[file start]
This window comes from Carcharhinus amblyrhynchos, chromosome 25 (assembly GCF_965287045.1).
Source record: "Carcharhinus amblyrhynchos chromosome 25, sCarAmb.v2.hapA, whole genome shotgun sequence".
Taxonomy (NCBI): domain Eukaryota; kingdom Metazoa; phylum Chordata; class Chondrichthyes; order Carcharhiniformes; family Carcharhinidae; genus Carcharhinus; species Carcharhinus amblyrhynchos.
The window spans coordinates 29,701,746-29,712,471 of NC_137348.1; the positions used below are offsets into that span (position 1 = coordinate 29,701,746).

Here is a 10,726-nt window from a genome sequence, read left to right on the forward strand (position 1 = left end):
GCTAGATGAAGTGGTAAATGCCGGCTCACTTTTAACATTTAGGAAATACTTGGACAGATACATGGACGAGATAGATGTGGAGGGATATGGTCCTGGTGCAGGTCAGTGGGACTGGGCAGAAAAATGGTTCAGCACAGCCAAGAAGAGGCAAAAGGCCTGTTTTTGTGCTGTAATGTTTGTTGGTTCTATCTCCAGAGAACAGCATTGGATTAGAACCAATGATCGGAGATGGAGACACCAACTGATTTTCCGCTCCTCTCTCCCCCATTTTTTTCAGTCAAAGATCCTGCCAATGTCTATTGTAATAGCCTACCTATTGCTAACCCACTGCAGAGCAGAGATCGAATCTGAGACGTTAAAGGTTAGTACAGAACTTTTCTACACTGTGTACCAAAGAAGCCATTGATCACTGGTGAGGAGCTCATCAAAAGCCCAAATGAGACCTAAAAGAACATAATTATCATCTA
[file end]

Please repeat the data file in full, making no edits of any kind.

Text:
This window comes from Carcharhinus amblyrhynchos, chromosome 25 (assembly GCF_965287045.1).
Source record: "Carcharhinus amblyrhynchos chromosome 25, sCarAmb.v2.hapA, whole genome shotgun sequence".
Taxonomy (NCBI): domain Eukaryota; kingdom Metazoa; phylum Chordata; class Chondrichthyes; order Carcharhiniformes; family Carcharhinidae; genus Carcharhinus; species Carcharhinus amblyrhynchos.
The window spans coordinates 29,701,746-29,712,471 of NC_137348.1; the positions used below are offsets into that span (position 1 = coordinate 29,701,746).

Here is a 10,726-nt window from a genome sequence, read left to right on the forward strand (position 1 = left end):
GCTAGATGAAGTGGTAAATGCCGGCTCACTTTTAACATTTAGGAAATACTTGGACAGATACATGGACGAGATAGATGTGGAGGGATATGGTCCTGGTGCAGGTCAGTGGGACTGGGCAGAAAAATGGTTCAGCACAGCCAAGAAGAGGCAAAAGGCCTGTTTTTGTGCTGTAATGTTTGTTGGTTCTATCTCCAGAGAACAGCATTGGATTAGAACCAATGATCGGAGATGGAGACACCAACTGATTTTCCGCTCCTCTCTCCCCCATTTTTTTCAGTCAAAGATCCTGCCAATGTCTATTGTAATAGCCTACCTATTGCTAACCCACTGCAGAGCAGAGATCGAATCTGAGACGTTAAAGGTTAGTACAGAACTTTTCTACACTGTGTACCAAAGAAGCCATTGATCACTGGTGAGGAGCTCATCAAAAGCCCAAATGAGACCTAAAAGAACATAATTATCATCTA